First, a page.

Tabor Grand Hotel Undergoes $7 Million Renovation
By Kathy Bedell © Leadville Today
“Wowser, looks like they’re serious this time!” That was one of the comments made when this picture of the Tabor Grand Hotel’s renovation project was posted on the Leadville Today Facebook page.
Yes, they are serious. And while the Tabor Grand Hotel’s history is well-known, it’s present-day condition is even harder to miss, once you turn the corner onto Harrison Avenue. The scaffold-encased, historic beauty is undergoing a $7 million renovation. So, yes they are serious!
So who exactly are “they”? The Overland Property Group (OPG) out of Kansas City, Kan. bought the property in mid-Match of this year, after hearing that the historic gem was for sale, and in need of major renovation work.
“We came into the conversation in December of last year,” said Matt Gillam, OPG’s Vice President of Development. “But the opportunity to own and work on such a project was hard to pass up.”
And so far, most locals would agree that the new owners are the right people for the job.
The Tabor Grand’s last renovation was completed back in 1992. But for those who’ve been around long enough to remember, a lot of that work was a band-aid fix for what is considered to be one of Leadville’s crowning gems on historic Harrison Avenue.
And in recent years, the old gal was looking a bit worse for the wear, deteriorating one brick at a time, out onto the sidewalk at an ever-increasing rate, and danger to the public.
“Our intention is to thoughtfully preserve the building. To have the renovation done correctly,” stated Gillam, adding that this method would ensure another 50-70 years of life for the building.
The plan is extensive and includes a complete interior and exterior renovation of the building, nuts to bolts. On the exterior, that will include installing a new roof, sealing the brick, restoring all of the unique cornices, and bringing all those windows back to their original state, including the old ropes used to open and close them. Unfortunately, not a lot of the window panes are original, so OPG is working with the historic commission and a specialized window refurbisher to get double paned, energy effiecient windows milled into the current shape. And yes, the “Baby Doe Box” window will remain!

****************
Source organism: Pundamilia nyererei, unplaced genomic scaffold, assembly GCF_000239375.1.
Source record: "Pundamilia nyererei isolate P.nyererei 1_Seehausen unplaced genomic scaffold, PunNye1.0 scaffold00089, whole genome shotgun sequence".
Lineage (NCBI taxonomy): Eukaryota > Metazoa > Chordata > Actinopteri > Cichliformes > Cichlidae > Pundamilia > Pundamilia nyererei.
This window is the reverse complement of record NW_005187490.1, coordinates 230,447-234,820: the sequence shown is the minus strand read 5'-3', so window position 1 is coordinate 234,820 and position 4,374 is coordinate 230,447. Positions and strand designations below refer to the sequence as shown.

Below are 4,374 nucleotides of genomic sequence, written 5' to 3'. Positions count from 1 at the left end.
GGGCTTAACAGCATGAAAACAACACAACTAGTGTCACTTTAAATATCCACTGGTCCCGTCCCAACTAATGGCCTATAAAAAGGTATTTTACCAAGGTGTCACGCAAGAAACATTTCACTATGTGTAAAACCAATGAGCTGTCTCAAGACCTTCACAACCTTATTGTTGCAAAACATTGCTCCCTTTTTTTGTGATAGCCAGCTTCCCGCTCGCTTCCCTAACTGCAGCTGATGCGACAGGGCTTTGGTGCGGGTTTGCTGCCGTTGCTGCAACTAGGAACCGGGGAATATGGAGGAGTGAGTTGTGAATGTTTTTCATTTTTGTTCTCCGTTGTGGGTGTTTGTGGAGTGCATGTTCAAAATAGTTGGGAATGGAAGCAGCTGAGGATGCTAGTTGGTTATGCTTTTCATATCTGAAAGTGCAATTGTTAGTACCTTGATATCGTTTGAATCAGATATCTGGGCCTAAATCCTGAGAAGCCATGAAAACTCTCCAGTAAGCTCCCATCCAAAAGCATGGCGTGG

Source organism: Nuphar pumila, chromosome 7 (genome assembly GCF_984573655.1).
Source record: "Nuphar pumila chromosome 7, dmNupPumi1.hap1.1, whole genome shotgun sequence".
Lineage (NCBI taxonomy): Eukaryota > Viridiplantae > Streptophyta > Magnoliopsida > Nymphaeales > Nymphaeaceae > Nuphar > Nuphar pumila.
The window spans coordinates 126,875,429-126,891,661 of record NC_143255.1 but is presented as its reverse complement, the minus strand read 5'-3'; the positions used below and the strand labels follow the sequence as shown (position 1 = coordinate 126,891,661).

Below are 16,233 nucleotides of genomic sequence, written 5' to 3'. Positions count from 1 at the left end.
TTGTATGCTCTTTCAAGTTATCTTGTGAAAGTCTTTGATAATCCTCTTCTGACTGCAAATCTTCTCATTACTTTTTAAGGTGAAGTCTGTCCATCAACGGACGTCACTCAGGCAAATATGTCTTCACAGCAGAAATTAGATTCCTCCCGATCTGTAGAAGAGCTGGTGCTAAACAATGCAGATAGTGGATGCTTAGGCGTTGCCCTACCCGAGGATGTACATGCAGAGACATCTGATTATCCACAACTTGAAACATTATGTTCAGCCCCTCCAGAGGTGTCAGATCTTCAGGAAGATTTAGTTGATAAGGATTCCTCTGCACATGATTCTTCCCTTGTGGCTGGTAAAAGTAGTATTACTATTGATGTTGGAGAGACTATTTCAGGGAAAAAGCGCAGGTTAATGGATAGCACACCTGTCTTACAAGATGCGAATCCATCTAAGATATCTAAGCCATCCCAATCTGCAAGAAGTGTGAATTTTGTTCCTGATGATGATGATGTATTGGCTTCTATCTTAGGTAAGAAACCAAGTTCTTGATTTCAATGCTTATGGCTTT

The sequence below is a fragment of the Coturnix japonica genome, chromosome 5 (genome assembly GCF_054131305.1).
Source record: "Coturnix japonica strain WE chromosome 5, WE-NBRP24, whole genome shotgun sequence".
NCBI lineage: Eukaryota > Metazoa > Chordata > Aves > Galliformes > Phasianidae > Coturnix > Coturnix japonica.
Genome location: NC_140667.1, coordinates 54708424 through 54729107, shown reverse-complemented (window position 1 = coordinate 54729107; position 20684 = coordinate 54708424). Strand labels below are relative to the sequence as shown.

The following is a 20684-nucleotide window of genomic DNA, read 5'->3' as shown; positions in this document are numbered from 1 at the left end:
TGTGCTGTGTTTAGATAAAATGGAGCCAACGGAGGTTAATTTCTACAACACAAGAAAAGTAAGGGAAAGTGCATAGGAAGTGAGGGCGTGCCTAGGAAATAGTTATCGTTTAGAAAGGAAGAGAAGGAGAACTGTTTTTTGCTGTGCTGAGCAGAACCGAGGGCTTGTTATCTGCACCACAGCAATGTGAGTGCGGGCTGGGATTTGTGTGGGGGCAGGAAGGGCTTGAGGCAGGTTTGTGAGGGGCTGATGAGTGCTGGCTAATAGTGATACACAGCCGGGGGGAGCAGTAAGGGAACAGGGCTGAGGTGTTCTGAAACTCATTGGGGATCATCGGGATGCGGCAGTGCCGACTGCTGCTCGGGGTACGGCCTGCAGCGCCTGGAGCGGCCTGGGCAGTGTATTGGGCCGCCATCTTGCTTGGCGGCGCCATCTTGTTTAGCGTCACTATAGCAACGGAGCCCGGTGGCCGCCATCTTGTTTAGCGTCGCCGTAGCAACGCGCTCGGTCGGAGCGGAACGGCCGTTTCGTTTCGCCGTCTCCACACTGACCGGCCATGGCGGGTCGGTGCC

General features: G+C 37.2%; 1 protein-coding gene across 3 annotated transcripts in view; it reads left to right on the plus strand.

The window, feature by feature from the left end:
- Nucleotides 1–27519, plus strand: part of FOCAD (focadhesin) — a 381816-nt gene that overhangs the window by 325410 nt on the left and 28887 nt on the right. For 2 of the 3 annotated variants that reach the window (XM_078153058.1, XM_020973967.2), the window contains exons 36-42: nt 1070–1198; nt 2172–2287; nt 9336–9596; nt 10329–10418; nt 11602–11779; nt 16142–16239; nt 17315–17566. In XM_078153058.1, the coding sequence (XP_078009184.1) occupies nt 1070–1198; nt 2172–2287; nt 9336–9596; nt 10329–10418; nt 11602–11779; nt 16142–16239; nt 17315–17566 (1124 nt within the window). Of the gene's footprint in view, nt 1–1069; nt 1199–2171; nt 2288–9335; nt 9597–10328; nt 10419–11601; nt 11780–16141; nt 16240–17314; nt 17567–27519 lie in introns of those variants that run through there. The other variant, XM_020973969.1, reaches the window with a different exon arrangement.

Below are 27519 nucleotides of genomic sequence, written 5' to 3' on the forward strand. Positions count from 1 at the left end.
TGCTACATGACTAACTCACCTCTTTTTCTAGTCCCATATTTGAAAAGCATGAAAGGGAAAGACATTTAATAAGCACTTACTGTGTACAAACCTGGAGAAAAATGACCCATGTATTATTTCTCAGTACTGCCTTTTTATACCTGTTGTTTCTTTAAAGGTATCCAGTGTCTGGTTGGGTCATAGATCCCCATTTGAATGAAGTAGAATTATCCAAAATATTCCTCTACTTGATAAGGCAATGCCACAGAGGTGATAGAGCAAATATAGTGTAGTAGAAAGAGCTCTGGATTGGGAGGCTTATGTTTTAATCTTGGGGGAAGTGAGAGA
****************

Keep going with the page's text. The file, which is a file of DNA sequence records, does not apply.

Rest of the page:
On the interior, it’s a complete overhaul for the 37 residential, one and two bedroom units. At present, work is already underway on the 6 top floor units. This includes all new appliances, tile, cabinets, paint, all of it! The OPG kept tenants in mind when developing the plan. In fact, 31 of the 37 residential units are still occupied. The plan is that once the top floor units are complete, some of the tenants will move up to those units, vacating the next round of interior work for the apartments.
“We worked hard in not having to displace any tenants during renovation,” said Gillam. And the low-income housing qualifications will remain in place for residential tenants as well.
So what about the street-level commercial tenants, who seem to be encased in scaffolding and signage these days?
“They all plan on staying on,” said Gillam. However, the renovation does not include the interior to commercial spaces, that’s up to each business, although several are considering a remodel.
Some of that interior commercial space will be the leasing office for Overland Property Group, including a new community lounge room.
“We are trying to make that space as historically relevant as possible, “explained Gillam. “We feel like we’re stewards to this building and want to remain true to the time period the building represents.”
One of the things that won’t be changing is the property managers, Terrence and Deb McNicholas. “They are great people, so we’re excited that they are going to stay on with us,” added Gillam.
So what’s the timeline from here? Obviously, weather is a primary concern. The roof is currently being replaced. Next is the brick and cornice work. The public can expect to see the scaffolding remain in place until Oct/Nov, or once the exterior work is complete.
It is actually two cameras, the live web cam and a time-lapse camera, which takes a picture of the project every 15 minutes. The end result will be one of those high-tech, time-lapse videos of construction from beginning to end. Leadville Today will bring that to readers when it’s available.
“Our goal is to be completely done by the end of this year,” concluded Gillam. “We want to make sure that the renovation that is done this time, preserves that building, which is such a dominate piece of history, not only for Leadville, but the entire state of Colorado. Once the project is complete, we believe, that it should win national awards and continue to be a pride for Leadville and Colorado.”
It’s good to know that historic Harrison Avenue will see one of its Grande Dames of architecture made over, just in time for her 130th Birthday. It’s time to party like it’s 1885!